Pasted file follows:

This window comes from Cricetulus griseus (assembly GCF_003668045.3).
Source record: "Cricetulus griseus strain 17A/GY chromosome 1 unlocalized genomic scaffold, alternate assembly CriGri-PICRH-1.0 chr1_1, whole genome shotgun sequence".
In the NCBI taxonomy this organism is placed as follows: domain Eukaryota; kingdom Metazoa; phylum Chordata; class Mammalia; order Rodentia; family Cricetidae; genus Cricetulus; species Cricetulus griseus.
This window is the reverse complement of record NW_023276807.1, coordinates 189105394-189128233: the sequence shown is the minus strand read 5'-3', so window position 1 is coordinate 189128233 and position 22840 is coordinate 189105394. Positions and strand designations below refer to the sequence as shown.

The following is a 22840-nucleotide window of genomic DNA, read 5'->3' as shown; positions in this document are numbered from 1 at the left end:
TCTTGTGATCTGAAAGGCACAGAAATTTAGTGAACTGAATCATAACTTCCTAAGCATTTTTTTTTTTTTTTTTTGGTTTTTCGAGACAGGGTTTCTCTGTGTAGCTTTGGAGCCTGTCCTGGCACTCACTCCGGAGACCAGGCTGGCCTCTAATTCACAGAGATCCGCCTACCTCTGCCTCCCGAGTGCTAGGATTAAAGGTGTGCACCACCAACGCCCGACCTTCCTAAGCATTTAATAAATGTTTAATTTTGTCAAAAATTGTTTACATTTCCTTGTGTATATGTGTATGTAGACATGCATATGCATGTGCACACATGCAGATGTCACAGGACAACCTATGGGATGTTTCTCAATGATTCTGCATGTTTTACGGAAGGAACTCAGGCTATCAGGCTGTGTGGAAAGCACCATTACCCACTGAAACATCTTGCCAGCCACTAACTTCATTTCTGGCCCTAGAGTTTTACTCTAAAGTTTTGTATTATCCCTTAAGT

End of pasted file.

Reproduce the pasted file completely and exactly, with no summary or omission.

This window comes from Cricetulus griseus (assembly GCF_003668045.3).
Source record: "Cricetulus griseus strain 17A/GY chromosome 1 unlocalized genomic scaffold, alternate assembly CriGri-PICRH-1.0 chr1_1, whole genome shotgun sequence".
In the NCBI taxonomy this organism is placed as follows: domain Eukaryota; kingdom Metazoa; phylum Chordata; class Mammalia; order Rodentia; family Cricetidae; genus Cricetulus; species Cricetulus griseus.
This window is the reverse complement of record NW_023276807.1, coordinates 189105394-189128233: the sequence shown is the minus strand read 5'-3', so window position 1 is coordinate 189128233 and position 22840 is coordinate 189105394. Positions and strand designations below refer to the sequence as shown.

The following is a 22840-nucleotide window of genomic DNA, read 5'->3' as shown; positions in this document are numbered from 1 at the left end:
TCTTGTGATCTGAAAGGCACAGAAATTTAGTGAACTGAATCATAACTTCCTAAGCATTTTTTTTTTTTTTTTTTGGTTTTTCGAGACAGGGTTTCTCTGTGTAGCTTTGGAGCCTGTCCTGGCACTCACTCCGGAGACCAGGCTGGCCTCTAATTCACAGAGATCCGCCTACCTCTGCCTCCCGAGTGCTAGGATTAAAGGTGTGCACCACCAACGCCCGACCTTCCTAAGCATTTAATAAATGTTTAATTTTGTCAAAAATTGTTTACATTTCCTTGTGTATATGTGTATGTAGACATGCATATGCATGTGCACACATGCAGATGTCACAGGACAACCTATGGGATGTTTCTCAATGATTCTGCATGTTTTACGGAAGGAACTCAGGCTATCAGGCTGTGTGGAAAGCACCATTACCCACTGAAACATCTTGCCAGCCACTAACTTCATTTCTGGCCCTAGAGTTTTACTCTAAAGTTTTGTATTATCCCTTAAGT